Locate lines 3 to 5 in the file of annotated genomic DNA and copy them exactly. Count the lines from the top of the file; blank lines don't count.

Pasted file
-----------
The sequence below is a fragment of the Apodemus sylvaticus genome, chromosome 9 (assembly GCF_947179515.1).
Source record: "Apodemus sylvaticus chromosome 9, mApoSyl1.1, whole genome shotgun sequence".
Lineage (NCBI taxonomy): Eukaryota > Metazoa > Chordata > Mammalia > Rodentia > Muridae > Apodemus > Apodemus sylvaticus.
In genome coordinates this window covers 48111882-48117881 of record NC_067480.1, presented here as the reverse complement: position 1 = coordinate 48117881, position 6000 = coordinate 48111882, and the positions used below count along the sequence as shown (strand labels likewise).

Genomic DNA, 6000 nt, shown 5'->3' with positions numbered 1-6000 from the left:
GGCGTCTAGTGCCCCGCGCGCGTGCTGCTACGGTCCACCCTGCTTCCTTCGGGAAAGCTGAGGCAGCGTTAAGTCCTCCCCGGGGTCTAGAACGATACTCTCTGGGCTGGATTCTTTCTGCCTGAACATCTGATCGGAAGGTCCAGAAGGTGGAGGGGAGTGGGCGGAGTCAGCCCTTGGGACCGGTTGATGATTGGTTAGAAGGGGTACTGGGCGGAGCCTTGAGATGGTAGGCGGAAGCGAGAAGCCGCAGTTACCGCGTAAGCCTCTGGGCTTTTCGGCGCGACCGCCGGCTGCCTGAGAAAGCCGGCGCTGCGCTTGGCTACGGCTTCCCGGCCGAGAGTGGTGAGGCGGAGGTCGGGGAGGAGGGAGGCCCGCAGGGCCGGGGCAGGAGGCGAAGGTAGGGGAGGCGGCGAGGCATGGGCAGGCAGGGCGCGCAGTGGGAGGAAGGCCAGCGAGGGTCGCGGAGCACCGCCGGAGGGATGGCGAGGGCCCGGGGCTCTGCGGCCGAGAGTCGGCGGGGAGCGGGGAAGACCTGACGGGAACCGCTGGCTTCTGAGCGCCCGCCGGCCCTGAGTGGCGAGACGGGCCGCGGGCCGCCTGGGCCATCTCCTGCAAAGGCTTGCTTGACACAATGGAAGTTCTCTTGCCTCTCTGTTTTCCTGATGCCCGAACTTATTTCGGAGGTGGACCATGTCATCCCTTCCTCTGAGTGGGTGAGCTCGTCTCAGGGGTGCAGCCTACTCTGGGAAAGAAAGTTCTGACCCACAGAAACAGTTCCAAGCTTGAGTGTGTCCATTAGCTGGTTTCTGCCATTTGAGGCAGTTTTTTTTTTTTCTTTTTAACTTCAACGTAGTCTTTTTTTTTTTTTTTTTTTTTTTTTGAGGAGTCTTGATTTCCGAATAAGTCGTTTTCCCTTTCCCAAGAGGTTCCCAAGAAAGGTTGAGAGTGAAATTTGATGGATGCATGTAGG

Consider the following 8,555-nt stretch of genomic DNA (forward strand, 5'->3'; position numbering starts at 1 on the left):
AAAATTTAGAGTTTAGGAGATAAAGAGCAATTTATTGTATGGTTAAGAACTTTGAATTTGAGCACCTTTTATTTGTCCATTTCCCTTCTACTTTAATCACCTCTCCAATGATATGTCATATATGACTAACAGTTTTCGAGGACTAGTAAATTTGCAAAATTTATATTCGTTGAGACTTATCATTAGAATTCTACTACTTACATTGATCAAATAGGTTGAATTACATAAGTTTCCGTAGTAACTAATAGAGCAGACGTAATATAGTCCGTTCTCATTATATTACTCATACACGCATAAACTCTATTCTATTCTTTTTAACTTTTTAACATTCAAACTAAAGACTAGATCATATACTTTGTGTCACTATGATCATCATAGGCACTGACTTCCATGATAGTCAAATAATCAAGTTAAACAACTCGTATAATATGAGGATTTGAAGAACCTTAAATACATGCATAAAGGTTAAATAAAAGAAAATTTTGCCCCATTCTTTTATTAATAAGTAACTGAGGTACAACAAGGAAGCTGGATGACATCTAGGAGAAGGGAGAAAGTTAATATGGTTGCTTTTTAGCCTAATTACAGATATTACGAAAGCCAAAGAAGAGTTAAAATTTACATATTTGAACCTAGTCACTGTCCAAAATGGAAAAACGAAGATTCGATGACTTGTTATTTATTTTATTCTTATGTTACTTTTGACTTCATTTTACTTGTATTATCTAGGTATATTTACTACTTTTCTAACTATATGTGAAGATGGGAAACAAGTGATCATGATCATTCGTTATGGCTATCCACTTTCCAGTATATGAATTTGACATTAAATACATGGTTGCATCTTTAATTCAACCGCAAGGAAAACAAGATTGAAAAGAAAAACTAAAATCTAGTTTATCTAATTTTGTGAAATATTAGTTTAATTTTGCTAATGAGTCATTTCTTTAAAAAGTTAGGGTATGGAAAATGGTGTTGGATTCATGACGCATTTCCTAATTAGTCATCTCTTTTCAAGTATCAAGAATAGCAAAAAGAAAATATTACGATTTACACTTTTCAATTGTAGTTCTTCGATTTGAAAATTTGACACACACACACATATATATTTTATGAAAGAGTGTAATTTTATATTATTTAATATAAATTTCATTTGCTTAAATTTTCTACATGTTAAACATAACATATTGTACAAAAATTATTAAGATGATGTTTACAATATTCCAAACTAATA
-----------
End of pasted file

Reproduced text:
Lineage (NCBI taxonomy): Eukaryota > Metazoa > Chordata > Mammalia > Rodentia > Muridae > Apodemus > Apodemus sylvaticus.
In genome coordinates this window covers 48111882-48117881 of record NC_067480.1, presented here as the reverse complement: position 1 = coordinate 48117881, position 6000 = coordinate 48111882, and the positions used below count along the sequence as shown (strand labels likewise).

Genomic DNA, 6000 nt, shown 5'->3' with positions numbered 1-6000 from the left: